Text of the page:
- double-blind ~ when neither researchers nor participants are aware of whos in the experimental or control group

Hawthorne Effect ~ phenomenon in which participants knowledge that theyre being studied can affect their
behaviour
ex. Worker productivity study
- demand characteristics ~ cues that participants pick up from a study that allow them to generate guesses
regarding the researchers hypotheses
- Minimizing the Effect:
~ covert observation researchers conceal themselves
~ participant observation researchers become members of a group and then observe the
behaviour of other group members

Random Selection ~ procedure that ensures that every person in a population has an equal chance of being
chosen to participate

Evaluating Measures, Determine:
Reliability ~ consistency of measurement
Validity ~ extent to which a measure assesses what it purports to measure
- reliability is necessary for validity

Self Report Measures and Surveys
- often called questionnaires ~ assess personality traits, mental illness, and interests
- surveys ~ measure peoples opinions and attitudes
- the way a question is phrased is very important
Advantages:
- easy to administer
- work reasonably well for personality traits and behaviours
Disadvantages:
- researches assume that all responses are accurate and honest
~response sets ~ tendencies of participants to distort their responses to questionnaires
~positive impression management ~ making ourselves seem better than we are
~malingering ~ tendency to make ourselves appear psychologically disturbed (to receive benefits)


Rating Data
Halo Effect ~ tendency of ratings of one positive characteristics to spill over to influence the ratings of other
positive characteristics
Leniency Effect ~ tendency of raters to provide ratings that are overly generous
Error of Central Tendency ~ an unwillingness to provide extreme ratings

Ethical Issues in Research Design
Tuskegee
- wanted to determine the effects of un-treated syphilis
- subjects were 399 poor African men who had been diagnosed with syphilis
- researchers never informed the men that they had syphilis, that it was treatable, or that they were being studied
- at the end of the study, 28 men dies of syphilis, 100 died of complications, 40 wives had become infected, and
19 kids were born with syphilis

Ethical Guidelines for Human Research:
Informed Consent ~ informing research participants of what is involved in a study before asking them to
participate
Educating Participants
- full debriefings are usually required to be performed at the end of the study, also

Ethical Issues in Animal Research
- 7-8% of psychological research depends on animals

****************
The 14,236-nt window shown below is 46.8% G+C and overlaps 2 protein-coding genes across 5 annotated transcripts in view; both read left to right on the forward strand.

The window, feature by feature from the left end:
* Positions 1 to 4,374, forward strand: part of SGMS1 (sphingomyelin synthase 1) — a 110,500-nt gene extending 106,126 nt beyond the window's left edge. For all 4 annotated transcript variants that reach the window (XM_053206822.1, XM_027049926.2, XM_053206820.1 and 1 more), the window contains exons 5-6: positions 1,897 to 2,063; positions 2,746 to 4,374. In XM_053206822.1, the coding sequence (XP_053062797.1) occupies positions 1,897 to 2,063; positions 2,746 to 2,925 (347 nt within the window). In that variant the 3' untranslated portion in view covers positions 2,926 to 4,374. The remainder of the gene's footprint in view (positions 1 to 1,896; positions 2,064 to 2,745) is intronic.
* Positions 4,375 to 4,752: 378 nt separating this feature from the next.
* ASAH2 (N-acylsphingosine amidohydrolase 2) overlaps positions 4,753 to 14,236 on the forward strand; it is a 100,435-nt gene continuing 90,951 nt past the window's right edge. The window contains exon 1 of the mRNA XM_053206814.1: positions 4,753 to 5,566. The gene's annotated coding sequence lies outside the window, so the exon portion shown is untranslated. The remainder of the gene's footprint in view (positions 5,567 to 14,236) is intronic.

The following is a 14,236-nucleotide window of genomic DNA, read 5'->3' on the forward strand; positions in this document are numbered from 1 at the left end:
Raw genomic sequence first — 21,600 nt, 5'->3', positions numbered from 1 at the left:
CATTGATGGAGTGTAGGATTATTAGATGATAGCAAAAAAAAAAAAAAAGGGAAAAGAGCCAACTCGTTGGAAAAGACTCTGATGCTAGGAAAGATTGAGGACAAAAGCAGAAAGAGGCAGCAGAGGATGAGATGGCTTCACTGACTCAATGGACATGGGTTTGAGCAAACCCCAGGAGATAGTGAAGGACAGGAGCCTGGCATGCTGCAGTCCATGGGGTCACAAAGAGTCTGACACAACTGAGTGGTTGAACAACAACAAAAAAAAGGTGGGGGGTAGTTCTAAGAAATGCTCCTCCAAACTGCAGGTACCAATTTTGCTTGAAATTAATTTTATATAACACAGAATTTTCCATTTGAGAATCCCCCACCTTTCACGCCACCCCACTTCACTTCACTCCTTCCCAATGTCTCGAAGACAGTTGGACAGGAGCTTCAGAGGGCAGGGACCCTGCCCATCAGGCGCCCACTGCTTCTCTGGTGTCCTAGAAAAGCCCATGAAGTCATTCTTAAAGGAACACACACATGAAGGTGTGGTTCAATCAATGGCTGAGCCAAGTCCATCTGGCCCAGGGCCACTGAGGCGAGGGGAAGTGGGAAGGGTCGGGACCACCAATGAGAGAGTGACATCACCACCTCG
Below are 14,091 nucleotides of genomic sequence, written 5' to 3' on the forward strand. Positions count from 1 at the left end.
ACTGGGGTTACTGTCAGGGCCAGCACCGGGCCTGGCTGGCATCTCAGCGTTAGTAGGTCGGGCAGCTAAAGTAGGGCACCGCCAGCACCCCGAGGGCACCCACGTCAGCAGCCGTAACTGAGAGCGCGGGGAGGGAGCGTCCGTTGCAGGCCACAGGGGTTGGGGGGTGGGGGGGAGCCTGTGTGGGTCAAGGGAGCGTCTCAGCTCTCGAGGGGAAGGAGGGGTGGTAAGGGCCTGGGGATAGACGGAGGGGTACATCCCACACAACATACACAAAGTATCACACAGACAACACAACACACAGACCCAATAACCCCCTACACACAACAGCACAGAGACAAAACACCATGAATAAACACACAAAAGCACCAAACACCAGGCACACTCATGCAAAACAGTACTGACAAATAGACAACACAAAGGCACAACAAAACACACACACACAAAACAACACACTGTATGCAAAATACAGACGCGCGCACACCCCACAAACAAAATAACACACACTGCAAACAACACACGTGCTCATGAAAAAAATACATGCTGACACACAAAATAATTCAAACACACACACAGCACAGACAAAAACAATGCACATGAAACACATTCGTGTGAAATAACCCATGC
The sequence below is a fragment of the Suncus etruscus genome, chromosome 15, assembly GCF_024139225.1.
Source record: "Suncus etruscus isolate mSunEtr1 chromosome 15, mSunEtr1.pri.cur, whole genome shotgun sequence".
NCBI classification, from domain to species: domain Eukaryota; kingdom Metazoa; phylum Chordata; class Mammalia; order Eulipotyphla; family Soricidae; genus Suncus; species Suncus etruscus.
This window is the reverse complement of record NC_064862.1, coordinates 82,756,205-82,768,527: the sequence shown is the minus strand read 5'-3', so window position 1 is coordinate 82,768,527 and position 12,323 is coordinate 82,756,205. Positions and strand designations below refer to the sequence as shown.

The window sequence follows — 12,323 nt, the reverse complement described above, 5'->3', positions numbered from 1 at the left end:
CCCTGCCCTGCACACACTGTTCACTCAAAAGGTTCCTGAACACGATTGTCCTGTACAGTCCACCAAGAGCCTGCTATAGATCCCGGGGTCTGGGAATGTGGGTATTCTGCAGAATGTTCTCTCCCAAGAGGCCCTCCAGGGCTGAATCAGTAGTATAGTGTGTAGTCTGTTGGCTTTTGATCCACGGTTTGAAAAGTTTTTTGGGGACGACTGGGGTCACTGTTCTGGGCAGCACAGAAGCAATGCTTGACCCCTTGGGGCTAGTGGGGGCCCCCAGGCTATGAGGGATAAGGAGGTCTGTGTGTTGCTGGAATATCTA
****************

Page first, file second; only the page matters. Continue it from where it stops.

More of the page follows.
- Canadian researchers must follow guidelines set out by the Canadian Council for Animal Care

Statistics
~ application of mathematics to describing and analyzing data

Descriptive Statistics ~ numerical characterizations that describe data
- central tendency ~ measure of the central scores in a data set, or where the group tends to cluster
~ standard deviation ~ how far each point deviates from the mean
~ dispersion ~ gives us a sense of how loosely or tightly bunched the scores are

Inferential Statistics ~ mathematical methods that allow us to determine whether we can generalize findings
from our sample to the full population
- statistical significance - perform a variety of tests, use a .05 level of confidence, when deciding whether a
finding is believable (only accept if the finding would have occurred by change 1/20 times)
- practical significance real work importance. A finding can be statistically significant but have no importance
to real-work predictions.

ESP and Psychic Abilities
ESP ~ perception of events outside the known channels of sensation
- zener card studies ~ presented pattern card to subjects, asked them to guess which card would appear
(precognition), which one another subject had in mind (telepathy), and which one was hidden from view
(clairvoyance). Results were said to be positive, however they could not be replicated
- ganzfeld technique ~ an experimental setup devised to reduce background noise to increase sensitivity to ESP
signals. You enter a chamber and sit in a chair, eyes are covered with ping pong ball halves, red flood light
directed towards your eyes, and white noise piped in your ears through headphones. By placing you in a uniform
sensory field, permits researchers to uncover weak ESP effects. Down the hall, someone tries to mentally transmit
a picture to you, you report every mental image you see. Finally, you are shown 4 pictures, one that the other
person has seen, and you must choose the one that matches the mental imagery you experienced. Anything over
25% strongly suggested ESP.
- fallacy of positive instances ~ tendency to recall events that appear to be striking coincidences and ignore or
forget events that dont